Bill C-65, the Support for Canadians with Print Disabilities Act, was introduced in the House of Commons on 8 June 2015. The Bill gives tangible form to the Government’s earlier promise to adhere to the WIPO Marrakesh Treaty which seeks to provide reading material to visually impaired individuals.
The Bill alters parts of Section 32 of the Copyright Act which deals with ‘Persons with Perceptual Difficulties’ in the following manner:
- 32 (1) (a) now permits one to “reproduce a literary, musical, artistic or dramatic work, other than a cinematographic work, in a format specially designed for persons with a perceptual disability.” The previous version permitted the making of a copy or sound recording in such a format.
The Act introduces two new sub-sections to 32 (1) (a):
- 32 (1) (a.1) allows the fixation of a performer’s performance of the same types of works in a similar manner, while 32 (1) (a.2) allows fixation of a sound recording in the same manner.
The Act introduces a new sub-section to 32 (1) (b):
- 32 (1) (b) which permitted the translation, adaptation or reproduction into sign language of works is amended in the following manner: “(b.1) provide a person with a perceptual disability with, or provide such a person with access to, a work or other subject-matter to which any of paragraphs (a) to (b) applies, in a format specially designed for persons with a perceptual disability, and do any other act that is necessary for that purpose.“
Section 32 (2) which formerly did not authorise the production of large print texts, and 32 (3) which limited the application of the making of alternatives where there was a commercially available copy which met the needs of those with perceptual difficulties, have been replaced with language that does not preclude the making of large print texts and employs the definition of “commercially available” to the language of the Copyright Act (that is, it is available on the Canadian market at a reasonable price and easily acquired).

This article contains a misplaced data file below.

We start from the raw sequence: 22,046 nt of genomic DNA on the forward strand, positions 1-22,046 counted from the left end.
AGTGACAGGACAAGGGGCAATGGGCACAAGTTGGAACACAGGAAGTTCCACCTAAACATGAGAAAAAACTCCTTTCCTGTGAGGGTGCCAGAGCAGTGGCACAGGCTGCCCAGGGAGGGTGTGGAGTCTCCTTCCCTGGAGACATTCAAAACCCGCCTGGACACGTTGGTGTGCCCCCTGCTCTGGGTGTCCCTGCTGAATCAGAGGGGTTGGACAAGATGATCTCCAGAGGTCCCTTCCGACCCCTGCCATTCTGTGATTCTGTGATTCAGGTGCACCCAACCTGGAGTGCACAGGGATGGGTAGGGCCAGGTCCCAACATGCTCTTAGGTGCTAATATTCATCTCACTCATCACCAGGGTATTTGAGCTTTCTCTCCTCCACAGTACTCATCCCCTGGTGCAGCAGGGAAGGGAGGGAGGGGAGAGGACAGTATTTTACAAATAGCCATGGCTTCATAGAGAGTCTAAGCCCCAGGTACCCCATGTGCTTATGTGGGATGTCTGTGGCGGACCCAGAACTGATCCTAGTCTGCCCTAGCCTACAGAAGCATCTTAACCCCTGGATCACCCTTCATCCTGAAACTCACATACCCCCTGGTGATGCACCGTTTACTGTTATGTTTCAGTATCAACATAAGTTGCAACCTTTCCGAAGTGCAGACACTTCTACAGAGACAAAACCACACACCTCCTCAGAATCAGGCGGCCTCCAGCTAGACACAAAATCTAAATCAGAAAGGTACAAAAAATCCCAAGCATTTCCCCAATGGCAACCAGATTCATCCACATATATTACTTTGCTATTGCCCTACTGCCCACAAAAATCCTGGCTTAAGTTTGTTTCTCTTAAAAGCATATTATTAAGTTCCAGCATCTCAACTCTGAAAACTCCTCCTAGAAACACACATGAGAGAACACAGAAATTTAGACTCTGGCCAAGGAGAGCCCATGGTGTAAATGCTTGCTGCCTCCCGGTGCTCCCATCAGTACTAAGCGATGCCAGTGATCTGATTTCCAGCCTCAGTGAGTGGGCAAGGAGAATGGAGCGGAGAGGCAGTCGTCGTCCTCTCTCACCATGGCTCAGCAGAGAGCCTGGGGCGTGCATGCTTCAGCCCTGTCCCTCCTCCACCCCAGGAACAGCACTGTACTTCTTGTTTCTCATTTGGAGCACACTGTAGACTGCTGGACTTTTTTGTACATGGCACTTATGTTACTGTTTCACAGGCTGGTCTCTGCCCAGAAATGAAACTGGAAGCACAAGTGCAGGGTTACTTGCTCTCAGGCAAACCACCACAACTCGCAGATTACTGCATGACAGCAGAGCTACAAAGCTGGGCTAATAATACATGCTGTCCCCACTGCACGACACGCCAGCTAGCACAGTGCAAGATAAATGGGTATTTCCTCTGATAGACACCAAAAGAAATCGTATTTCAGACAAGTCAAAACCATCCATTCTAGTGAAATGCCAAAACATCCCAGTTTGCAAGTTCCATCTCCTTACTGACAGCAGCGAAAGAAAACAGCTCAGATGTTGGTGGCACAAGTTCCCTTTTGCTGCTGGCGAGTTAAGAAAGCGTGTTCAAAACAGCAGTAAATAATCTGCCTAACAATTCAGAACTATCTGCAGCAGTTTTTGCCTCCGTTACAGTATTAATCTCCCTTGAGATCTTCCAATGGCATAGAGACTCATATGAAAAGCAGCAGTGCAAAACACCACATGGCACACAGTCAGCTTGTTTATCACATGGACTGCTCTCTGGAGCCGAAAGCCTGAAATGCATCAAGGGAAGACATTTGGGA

Other changes to the legislation (Section 32.01) clarify the role of non-profit organisations (including government agencies and departments at any level when acting in a non-profit capacity) in the production of works for those with perceptual difficulties and the exportation of such works to other countries. Finally, the Bill makes changes to Section 41.16 of the Act, which permits the circumvention of a technological protection measure in the making available of works for persons with perceptual difficulties, including identifying non-profit organisations as bodies that enjoy protection under this section.
The Government has already signaled the dissolution of the current session of Parliament at the end of June, so passage of these amendments will need to be moved through both Houses in the coming weeks. See commentary here.
Thanks to Lexology for the initial notification.